Art and Architecture: Takashi Murakami
For children of my generation, anime was an escape from Japan’s ‘loser complex’ following World War II. Anime wasn’t foreign. It was our own.
Chambers Architects recently visited the Takashi Murakami (Japanese, b. 1962) first solo exhibition in San Francisco at the Asian Art Museum. The exhibition for this 61-yo artist was called Takashi Murakami: Unfamiliar People — Swelling of Monsterized Human Ego. Internationally recognized as a major global pop culture figure, his influence extends to fashion, consumer products, set design, and entertainment. His boldly colored style, both humorous and upbeat, draws inspiration from anime, manga (graphic novels), and the otaku lifestyle (a juvenile culture obsessed with toys, anime graphics, and video games). The fun creations are accessible to every age group and deliver more heft than initially meets the eye. Look beneath the surface to find his examination of human behavior, specifically the ego and the monsters it creates.
Murakami began searching for something that could be considered ‘uniquely Japanese.’ After concluding that elements of ‘high’ art were confounding at best, he began to focus on Japan’s ‘low’ culture: anime and manga, and the larger subculture of cuteness. His slightly disturbing characters are rendered in bright colors and high-gloss surfaces, life-size and smaller sculptures, and compositions he terms “superflat,” using one-point perspectives that compress art and consumerism. He derives images from otaku, anime, video, and manga cartoons.
Dealing with the Monsters Within
The larger-than-life paintings and sculptures in Monsterized use monsters as a central motif to address the complicated nature of the world around us. His recent works suggest that our rapid and increasingly digital landscape is populated by monsters, both harmful and helpful, created by humans who in many ways have become the monsters themselves. These monsters embody forces and behaviors that threaten and haunt us, while offering a diversion and escape from chaos at the same time. Several new works created for this exhibition show how Murakami responds to a social environment marked by a global pandemic and the world’s shift toward virtual interaction. Paintings of distorted figures reflect the swelling egos of individuals promoting themselves relentlessly on social media, while works recording the artist’s creation of non-fungible tokens, including avatars, look with optimism toward a digitally liberated future.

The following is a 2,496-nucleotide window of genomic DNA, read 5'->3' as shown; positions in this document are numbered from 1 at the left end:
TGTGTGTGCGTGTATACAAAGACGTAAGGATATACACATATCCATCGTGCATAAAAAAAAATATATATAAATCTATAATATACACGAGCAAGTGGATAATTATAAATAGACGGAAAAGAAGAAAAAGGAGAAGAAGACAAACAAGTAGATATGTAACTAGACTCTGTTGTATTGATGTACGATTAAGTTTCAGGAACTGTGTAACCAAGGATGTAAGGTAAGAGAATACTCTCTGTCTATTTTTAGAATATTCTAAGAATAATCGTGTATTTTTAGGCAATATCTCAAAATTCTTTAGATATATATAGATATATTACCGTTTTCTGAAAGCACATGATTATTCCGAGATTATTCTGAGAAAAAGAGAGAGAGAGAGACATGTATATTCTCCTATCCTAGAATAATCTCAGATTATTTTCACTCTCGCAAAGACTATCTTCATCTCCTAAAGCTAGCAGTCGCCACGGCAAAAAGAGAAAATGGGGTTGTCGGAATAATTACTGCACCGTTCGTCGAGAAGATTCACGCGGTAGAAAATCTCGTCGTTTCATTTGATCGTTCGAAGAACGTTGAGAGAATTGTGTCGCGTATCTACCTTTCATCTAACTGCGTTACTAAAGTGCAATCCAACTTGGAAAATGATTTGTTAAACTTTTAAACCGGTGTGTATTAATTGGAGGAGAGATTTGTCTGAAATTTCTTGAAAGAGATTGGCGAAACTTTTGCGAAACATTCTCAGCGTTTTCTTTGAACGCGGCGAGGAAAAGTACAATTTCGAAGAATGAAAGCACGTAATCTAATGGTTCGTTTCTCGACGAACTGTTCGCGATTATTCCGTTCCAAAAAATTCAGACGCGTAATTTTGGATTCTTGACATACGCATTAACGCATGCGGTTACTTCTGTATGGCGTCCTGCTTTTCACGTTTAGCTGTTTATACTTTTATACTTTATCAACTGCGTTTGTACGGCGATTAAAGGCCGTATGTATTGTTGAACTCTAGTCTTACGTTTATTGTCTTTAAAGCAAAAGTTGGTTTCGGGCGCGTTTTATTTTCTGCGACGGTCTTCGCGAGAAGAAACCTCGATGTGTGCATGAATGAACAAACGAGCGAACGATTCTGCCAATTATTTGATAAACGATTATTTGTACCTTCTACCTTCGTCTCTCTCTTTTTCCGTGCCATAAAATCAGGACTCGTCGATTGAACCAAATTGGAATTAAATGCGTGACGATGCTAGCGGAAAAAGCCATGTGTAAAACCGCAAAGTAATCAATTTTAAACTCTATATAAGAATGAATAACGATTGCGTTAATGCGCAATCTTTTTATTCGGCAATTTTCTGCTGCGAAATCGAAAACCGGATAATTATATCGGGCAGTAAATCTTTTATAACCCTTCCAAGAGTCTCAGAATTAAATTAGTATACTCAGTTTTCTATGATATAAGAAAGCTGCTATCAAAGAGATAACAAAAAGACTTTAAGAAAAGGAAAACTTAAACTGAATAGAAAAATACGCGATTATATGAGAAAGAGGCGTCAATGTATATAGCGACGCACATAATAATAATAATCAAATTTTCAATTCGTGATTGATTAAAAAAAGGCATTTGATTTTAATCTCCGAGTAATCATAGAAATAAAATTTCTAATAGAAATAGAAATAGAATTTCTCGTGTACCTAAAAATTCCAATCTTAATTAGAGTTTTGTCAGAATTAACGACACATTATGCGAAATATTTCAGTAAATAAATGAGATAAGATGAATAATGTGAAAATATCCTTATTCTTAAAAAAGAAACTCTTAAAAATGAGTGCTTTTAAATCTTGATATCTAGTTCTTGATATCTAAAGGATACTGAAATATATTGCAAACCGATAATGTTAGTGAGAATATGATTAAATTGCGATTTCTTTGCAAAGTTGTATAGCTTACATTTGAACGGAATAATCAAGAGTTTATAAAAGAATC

Supernatural Creatures of Japan
Senior Curator of Japanese Art Laura W. Allen “locates Murakami’s imagery in a lineage of Japanese supernatural creatures including the kaiju (giant monsters) of postwar manga, television, and film — such as Godzilla, who makes a memorable appearance in this exhibition — and extends back to the menacing and adorable yōkai (supernatural entities) of Edo-period scrolls. The visual DNA of Murakami’s characters has origins in centuries-old styles in Japanese art,” says Allen, “such as depicting Buddhist arhats and Daoist immortals as wizened beings with strange features, bulging eyes, and bared teeth.”
Artist’s Process and Evolution
Chambers Architects and early Murakami sculpture follow a similar design process. Steve begins with hand sketches and overlays of what the home will look like from the floor plan to the exterior elevation–inside-out. As the concept becomes more certain and fixed in its environment, the drawings are laid out on CAD for precise construction documents. Steve’s evolution in architecture style began to implement the forms and materials in Texas vernacular, whether the project is modern or traditional. “I feel like Texas and the Southwest is such an important influence of the style and culture of the region it should be reflected in our modern design today, in both new construction and restoration,” says Chambers. Murakami’s early process was similar, and he searched for something unique to Japanese culture, rather than relying on subject matter and styles of typical Classic Western Art.
Murakami’s influence on Japan rivals Andy Warhol’s in the United States. Murakami is known for disseminating and promoting pop art strategies in ways unforeseen by American critics and artists. Unifying many strands of culture that are frequently considered in opposition—traditional Japanese painting with Western influences, the realm of fine art with otaku lifestyle, anime, and video games, and commercial retail spaces with museums and other public venues— are visible in Murakami’s work and now recognized for their ambition, polish, and fine execution.